Planning System Design
The creation and establishment of a planning system depends on the context drivers such as:
- Legal system which is a byproduct of the political governance system
- Institutional system that stems from the government agencies mandates and responsibilit
- Development Proces and its various actors
- Existence of a defined urban planning professional bodies
Public administration efforts focused on managing new developments and improving the built environment through improving and defining the planning system. Local governments had no separate identity and were strictly controlled through a central system .presently, decentralization is happening progressively – central and local governments are partnering although power and responsibilities are being transferred, it more has to do with responsibility and expenditure .Resources and ability to make key decisions still lie with central governments.
The planning systems can be structured in three patterns:
1-Centralized pattern distributed in one or more planning tiers
2-Balanced responsibility distribution over different tiers
3-Decentralized system with high degree of autonomy on each tie
Planning operates within legal frameworks that are either Regulatory framework with strict public policies and rigid controls. Or Discretionary framework that are flexible and open
Planning systems differ in their scope, methods of operation from country. But, they are formed by three main functions:
Strategic planning-Focusing on long term vision that integrates the drivers based on an evaluation of strengths, weaknesses, threats and opportunities of the built environment and its different dimensions.
Providing spatial frameworks based on which developments are planned on the national, regional, city, neighborhood and specific locations. Plans may have different content such as :Strategy ,Policy ,Statutory measures ,Project, Structure Land use, Settlement pattern,Housing, Retail, Leisure and Tourism ,New planned districts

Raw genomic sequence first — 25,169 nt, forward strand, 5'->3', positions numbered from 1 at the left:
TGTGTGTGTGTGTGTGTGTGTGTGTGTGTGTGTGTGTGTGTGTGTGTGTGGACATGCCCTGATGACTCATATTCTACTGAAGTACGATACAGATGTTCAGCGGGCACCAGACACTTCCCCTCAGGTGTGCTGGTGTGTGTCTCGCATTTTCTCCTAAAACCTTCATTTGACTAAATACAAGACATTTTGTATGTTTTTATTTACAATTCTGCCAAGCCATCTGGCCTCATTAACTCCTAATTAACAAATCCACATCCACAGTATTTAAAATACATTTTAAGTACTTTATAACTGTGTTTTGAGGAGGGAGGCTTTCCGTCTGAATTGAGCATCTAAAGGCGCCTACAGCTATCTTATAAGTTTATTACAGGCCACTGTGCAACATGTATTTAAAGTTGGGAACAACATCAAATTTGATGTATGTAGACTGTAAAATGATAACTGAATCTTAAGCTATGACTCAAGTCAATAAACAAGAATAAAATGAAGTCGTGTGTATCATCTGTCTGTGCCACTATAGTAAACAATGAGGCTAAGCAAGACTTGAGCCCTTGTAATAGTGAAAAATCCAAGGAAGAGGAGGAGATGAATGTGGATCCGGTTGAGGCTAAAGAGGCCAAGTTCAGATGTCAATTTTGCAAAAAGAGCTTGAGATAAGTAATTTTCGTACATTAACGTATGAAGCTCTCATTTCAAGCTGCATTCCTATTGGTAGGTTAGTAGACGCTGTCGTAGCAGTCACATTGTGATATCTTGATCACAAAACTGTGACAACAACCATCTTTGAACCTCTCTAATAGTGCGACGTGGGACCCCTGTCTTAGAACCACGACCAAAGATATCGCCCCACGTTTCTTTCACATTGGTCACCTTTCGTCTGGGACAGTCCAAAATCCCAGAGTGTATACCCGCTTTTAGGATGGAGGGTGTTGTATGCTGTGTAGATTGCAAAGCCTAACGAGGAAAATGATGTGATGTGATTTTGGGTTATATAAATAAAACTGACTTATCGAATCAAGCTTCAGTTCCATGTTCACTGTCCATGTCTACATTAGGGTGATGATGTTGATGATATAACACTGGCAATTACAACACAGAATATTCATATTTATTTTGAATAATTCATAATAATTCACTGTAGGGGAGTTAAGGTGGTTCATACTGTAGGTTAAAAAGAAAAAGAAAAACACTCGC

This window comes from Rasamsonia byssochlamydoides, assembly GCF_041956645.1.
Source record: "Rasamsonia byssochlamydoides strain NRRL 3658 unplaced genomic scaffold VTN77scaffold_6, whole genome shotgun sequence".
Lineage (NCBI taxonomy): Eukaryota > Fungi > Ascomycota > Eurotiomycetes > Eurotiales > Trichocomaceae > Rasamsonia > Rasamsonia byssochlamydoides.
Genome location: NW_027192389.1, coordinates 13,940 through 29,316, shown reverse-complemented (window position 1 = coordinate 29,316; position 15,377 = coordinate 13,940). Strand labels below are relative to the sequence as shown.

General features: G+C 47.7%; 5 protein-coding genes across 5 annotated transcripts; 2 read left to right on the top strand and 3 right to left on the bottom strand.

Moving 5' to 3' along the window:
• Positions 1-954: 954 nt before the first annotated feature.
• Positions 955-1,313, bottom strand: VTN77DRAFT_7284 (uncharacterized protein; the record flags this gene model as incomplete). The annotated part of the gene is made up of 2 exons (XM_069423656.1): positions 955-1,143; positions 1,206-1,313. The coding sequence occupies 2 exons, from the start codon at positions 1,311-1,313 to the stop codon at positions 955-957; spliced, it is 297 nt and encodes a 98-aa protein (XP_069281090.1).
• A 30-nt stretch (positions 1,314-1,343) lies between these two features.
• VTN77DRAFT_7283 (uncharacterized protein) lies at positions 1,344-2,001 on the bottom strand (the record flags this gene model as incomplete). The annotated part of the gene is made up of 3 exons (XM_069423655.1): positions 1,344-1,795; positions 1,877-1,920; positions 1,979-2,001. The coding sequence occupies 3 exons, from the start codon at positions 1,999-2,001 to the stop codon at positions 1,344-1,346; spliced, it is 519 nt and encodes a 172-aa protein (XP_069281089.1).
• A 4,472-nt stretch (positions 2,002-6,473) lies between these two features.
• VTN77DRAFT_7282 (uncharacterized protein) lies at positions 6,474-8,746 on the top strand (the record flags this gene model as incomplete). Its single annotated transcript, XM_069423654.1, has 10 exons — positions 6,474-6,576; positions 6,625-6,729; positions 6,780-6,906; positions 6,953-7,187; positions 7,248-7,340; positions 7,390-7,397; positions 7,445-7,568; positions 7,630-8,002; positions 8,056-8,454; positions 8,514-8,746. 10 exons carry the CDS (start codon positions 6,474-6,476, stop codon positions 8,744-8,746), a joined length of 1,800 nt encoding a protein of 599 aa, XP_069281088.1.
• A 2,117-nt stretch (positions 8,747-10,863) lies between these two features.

Legal and administrative procedures operating at the local level aim to control the location, form, character, activity of the urban development and may include the use permutations within the building affecting the site use.
Urban planning profession is now becoming more open to address beside land use infrastructure programs and integrate more with the sectoral processes responsible for urban finances. It is producing a more open, flexible and proactive planning that takes into consideration community inputs.
C Types of plans
Originated in the United Kingdom – their flexibility and general guiding principles enable diverse solutions Operating usually at the regional and sub regional level, they are broad in scope covering in addition to land use, infrastructure, landscape, social considerations and economic goals as well as the institutional analysis. Structural plans require intersectoral integration and a robust financial analysis.
Oldest version of city planning going to 3,000 BC, the plan aims at specifying at the municipality on local level the land use zones for an administrative area whether it is a planned district or general zone.
Usually providing detailed and specific spatial design plans for a specific area, they focus on short term goals either putting in more controls where it is needed or specifying changes spatially where changes are about to happen .
Based on community participatory processes outputs. It responds to an immediate need or negotiation over specific issue or challenge. They lack the legal status of a plan and in that case highly depend on the municipality management team to support it
D Range of Urban Planning Tools
Information tools: baseline and periodical data as well as impact monitoring and exchange of information through networked
Policy Tools: general or specific guidelines or indicators
Fiscal tools either incentives such as tax relief or disincentives such as tax subsidies, lifecycle costing, procurement policies
Decision making tools assessment, mediation sessions, workshops, stakeholder engagement
Educational tools conferences, workshops, task forces, case studies, training,
- § Participatory mapping of settlements for inhabitants
- § Community lead socio economic analysis,
- § collective modeling of housing,
- § collective analysis of trends in life histories of residents,
- § collective goal and priority ranking,
- § inspirational individuals life stories,
- § formal community champions